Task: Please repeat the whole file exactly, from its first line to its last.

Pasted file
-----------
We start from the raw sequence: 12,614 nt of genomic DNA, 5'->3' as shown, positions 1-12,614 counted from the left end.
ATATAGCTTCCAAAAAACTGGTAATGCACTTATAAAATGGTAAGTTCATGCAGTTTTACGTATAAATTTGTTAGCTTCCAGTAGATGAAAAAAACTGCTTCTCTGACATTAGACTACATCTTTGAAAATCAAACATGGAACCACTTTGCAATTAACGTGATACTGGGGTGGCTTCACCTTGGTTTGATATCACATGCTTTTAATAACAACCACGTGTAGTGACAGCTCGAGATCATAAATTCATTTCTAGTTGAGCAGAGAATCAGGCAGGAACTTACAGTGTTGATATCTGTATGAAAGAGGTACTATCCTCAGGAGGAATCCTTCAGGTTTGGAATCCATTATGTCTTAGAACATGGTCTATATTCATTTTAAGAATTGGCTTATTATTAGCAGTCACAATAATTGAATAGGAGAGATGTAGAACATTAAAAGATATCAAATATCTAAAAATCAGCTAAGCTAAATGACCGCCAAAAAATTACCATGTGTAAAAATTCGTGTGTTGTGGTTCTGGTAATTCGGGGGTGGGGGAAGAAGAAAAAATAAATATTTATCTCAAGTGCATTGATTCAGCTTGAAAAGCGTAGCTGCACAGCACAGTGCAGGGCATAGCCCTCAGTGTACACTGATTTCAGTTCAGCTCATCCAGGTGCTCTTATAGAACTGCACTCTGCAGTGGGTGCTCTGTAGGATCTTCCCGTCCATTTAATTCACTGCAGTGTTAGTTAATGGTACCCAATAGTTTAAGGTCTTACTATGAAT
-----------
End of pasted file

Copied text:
We start from the raw sequence: 12,614 nt of genomic DNA, 5'->3' as shown, positions 1-12,614 counted from the left end.
ATATAGCTTCCAAAAAACTGGTAATGCACTTATAAAATGGTAAGTTCATGCAGTTTTACGTATAAATTTGTTAGCTTCCAGTAGATGAAAAAAACTGCTTCTCTGACATTAGACTACATCTTTGAAAATCAAACATGGAACCACTTTGCAATTAACGTGATACTGGGGTGGCTTCACCTTGGTTTGATATCACATGCTTTTAATAACAACCACGTGTAGTGACAGCTCGAGATCATAAATTCATTTCTAGTTGAGCAGAGAATCAGGCAGGAACTTACAGTGTTGATATCTGTATGAAAGAGGTACTATCCTCAGGAGGAATCCTTCAGGTTTGGAATCCATTATGTCTTAGAACATGGTCTATATTCATTTTAAGAATTGGCTTATTATTAGCAGTCACAATAATTGAATAGGAGAGATGTAGAACATTAAAAGATATCAAATATCTAAAAATCAGCTAAGCTAAATGACCGCCAAAAAATTACCATGTGTAAAAATTCGTGTGTTGTGGTTCTGGTAATTCGGGGGTGGGGGAAGAAGAAAAAATAAATATTTATCTCAAGTGCATTGATTCAGCTTGAAAAGCGTAGCTGCACAGCACAGTGCAGGGCATAGCCCTCAGTGTACACTGATTTCAGTTCAGCTCATCCAGGTGCTCTTATAGAACTGCACTCTGCAGTGGGTGCTCTGTAGGATCTTCCCGTCCATTTAATTCACTGCAGTGTTAGTTAATGGTACCCAATAGTTTAAGGTCTTACTATGAAT